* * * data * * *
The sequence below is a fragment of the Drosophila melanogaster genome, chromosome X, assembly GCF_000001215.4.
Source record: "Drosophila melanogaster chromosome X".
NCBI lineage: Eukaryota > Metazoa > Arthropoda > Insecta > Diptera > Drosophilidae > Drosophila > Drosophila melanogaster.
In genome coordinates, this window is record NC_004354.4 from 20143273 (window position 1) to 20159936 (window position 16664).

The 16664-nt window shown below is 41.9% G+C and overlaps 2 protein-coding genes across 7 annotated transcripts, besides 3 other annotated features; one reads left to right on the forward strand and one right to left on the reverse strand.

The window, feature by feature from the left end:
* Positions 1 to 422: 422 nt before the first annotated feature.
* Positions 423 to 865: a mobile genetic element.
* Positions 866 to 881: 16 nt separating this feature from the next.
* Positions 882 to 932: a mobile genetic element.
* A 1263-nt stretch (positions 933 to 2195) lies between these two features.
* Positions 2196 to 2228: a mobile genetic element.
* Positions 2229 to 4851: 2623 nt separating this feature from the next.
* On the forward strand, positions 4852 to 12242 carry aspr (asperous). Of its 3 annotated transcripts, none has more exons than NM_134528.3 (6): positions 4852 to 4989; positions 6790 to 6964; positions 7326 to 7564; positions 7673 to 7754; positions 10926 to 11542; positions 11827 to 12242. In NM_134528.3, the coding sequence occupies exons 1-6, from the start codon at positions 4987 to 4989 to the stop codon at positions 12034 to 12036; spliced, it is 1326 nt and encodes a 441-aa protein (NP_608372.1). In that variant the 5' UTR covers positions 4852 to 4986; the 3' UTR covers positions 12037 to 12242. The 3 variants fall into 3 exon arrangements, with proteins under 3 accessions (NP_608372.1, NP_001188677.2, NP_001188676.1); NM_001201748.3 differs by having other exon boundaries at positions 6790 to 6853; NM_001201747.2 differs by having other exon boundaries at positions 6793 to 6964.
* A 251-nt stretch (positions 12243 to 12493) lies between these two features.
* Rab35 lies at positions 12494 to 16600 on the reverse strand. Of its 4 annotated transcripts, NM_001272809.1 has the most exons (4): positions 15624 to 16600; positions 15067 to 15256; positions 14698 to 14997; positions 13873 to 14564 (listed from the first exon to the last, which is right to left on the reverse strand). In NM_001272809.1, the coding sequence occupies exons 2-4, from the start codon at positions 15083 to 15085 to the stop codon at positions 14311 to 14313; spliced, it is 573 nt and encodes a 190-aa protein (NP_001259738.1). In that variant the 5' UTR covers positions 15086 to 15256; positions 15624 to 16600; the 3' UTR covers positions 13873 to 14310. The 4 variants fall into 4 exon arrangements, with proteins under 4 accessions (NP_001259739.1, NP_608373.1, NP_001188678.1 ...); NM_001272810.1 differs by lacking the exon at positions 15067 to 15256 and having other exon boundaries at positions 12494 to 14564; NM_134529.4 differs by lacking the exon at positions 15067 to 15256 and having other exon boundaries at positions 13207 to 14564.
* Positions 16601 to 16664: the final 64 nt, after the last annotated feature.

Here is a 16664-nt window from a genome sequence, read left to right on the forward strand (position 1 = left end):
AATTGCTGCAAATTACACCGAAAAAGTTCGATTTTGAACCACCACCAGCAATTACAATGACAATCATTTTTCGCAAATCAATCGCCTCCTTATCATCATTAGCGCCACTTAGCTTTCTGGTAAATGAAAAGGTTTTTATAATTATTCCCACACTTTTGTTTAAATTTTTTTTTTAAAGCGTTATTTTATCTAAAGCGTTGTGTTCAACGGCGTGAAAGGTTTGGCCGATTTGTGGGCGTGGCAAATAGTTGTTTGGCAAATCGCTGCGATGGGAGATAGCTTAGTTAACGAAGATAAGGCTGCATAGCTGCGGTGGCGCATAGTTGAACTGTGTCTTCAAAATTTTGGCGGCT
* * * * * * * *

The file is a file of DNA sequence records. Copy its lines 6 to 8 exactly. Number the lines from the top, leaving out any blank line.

The window, feature by feature from the left end:
* Positions 1 to 422: 422 nt before the first annotated feature.
* Positions 423 to 865: a mobile genetic element.